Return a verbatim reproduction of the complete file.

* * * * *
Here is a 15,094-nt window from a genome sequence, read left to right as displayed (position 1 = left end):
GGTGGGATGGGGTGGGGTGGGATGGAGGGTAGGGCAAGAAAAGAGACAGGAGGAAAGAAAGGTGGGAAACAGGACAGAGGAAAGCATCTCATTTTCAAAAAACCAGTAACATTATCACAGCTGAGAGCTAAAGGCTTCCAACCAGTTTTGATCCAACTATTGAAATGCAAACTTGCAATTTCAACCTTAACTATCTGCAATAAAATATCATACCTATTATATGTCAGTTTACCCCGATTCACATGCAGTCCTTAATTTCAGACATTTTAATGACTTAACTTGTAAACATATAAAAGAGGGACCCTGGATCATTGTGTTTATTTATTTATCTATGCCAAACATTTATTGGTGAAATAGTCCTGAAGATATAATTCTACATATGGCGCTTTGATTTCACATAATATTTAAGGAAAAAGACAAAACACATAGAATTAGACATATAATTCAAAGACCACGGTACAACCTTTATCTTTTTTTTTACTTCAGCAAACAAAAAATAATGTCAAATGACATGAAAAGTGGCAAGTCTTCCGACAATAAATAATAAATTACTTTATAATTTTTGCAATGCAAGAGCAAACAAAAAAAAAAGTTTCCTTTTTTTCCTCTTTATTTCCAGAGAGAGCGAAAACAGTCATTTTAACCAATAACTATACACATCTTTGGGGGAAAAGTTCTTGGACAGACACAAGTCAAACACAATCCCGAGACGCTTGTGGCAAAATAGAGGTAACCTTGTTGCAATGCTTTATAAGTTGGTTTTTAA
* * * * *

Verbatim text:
Here is a 15,094-nt window from a genome sequence, read left to right as displayed (position 1 = left end):
GGTGGGATGGGGTGGGGTGGGATGGAGGGTAGGGCAAGAAAAGAGACAGGAGGAAAGAAAGGTGGGAAACAGGACAGAGGAAAGCATCTCATTTTCAAAAAACCAGTAACATTATCACAGCTGAGAGCTAAAGGCTTCCAACCAGTTTTGATCCAACTATTGAAATGCAAACTTGCAATTTCAACCTTAACTATCTGCAATAAAATATCATACCTATTATATGTCAGTTTACCCCGATTCACATGCAGTCCTTAATTTCAGACATTTTAATGACTTAACTTGTAAACATATAAAAGAGGGACCCTGGATCATTGTGTTTATTTATTTATCTATGCCAAACATTTATTGGTGAAATAGTCCTGAAGATATAATTCTACATATGGCGCTTTGATTTCACATAATATTTAAGGAAAAAGACAAAACACATAGAATTAGACATATAATTCAAAGACCACGGTACAACCTTTATCTTTTTTTTTACTTCAGCAAACAAAAAATAATGTCAAATGACATGAAAAGTGGCAAGTCTTCCGACAATAAATAATAAATTACTTTATAATTTTTGCAATGCAAGAGCAAACAAAAAAAAAAGTTTCCTTTTTTTCCTCTTTATTTCCAGAGAGAGCGAAAACAGTCATTTTAACCAATAACTATACACATCTTTGGGGGAAAAGTTCTTGGACAGACACAAGTCAAACACAATCCCGAGACGCTTGTGGCAAAATAGAGGTAACCTTGTTGCAATGCTTTATAAGTTGGTTTTTAA